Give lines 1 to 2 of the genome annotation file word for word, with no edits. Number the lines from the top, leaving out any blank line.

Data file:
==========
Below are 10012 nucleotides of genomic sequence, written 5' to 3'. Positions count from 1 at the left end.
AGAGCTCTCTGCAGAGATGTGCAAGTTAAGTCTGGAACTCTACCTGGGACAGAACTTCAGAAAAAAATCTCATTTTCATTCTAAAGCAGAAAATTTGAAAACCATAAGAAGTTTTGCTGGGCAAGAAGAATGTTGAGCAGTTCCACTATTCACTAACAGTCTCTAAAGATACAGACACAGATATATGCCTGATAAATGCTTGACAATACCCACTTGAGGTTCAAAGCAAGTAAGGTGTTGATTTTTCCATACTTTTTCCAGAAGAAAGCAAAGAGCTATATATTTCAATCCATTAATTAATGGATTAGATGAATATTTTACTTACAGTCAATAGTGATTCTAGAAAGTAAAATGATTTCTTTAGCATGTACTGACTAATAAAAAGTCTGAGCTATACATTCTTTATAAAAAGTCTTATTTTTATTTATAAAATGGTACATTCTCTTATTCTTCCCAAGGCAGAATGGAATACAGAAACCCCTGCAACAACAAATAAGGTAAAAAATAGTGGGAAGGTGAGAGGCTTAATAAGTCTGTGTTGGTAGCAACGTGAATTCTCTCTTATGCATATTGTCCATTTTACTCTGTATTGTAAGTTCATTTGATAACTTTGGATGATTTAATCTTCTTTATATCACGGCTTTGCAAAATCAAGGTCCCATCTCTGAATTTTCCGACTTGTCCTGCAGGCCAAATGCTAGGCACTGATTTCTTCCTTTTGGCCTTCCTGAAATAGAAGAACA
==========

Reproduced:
Below are 10012 nucleotides of genomic sequence, written 5' to 3'. Positions count from 1 at the left end.
AGAGCTCTCTGCAGAGATGTGCAAGTTAAGTCTGGAACTCTACCTGGGACAGAACTTCAGAAAAAAATCTCATTTTCATTCTAAAGCAGAAAATTTGAAAACCATAAGAAGTTTTGCTGGGCAAGAAGAATGTTGAGCAGTTCCACTATTCACTAACAGTCTCTAAAGATACAGACACAGATATATGCCTGATAAATGCTTGACAATACCCACTTGAGGTTCAAAGCAAGTAAGGTGTTGATTTTTCCATACTTTTTCCAGAAGAAAGCAAAGAGCTATATATTTCAATCCATTAATTAATGGATTAGATGAATATTTTACTTACAGTCAATAGTGATTCTAGAAAGTAAAATGATTTCTTTAGCATGTACTGACTAATAAAAAGTCTGAGCTATACATTCTTTATAAAAAGTCTTATTTTTATTTATAAAATGGTACATTCTCTTATTCTTCCCAAGGCAGAATGGAATACAGAAACCCCTGCAACAACAAATAAGGTAAAAAATAGTGGGAAGGTGAGAGGCTTAATAAGTCTGTGTTGGTAGCAACGTGAATTCTCTCTTATGCATATTGTCCATTTTACTCTGTATTGTAAGTTCATTTGATAACTTTGGATGATTTAATCTTCTTTATATCACGGCTTTGCAAAATCAAGGTCCCATCTCTGAATTTTCCGACTTGTCCTGCAGGCCAAATGCTAGGCACTGATTTCTTCCTTTTGGCCTTCCTGAAATAGAAGAACA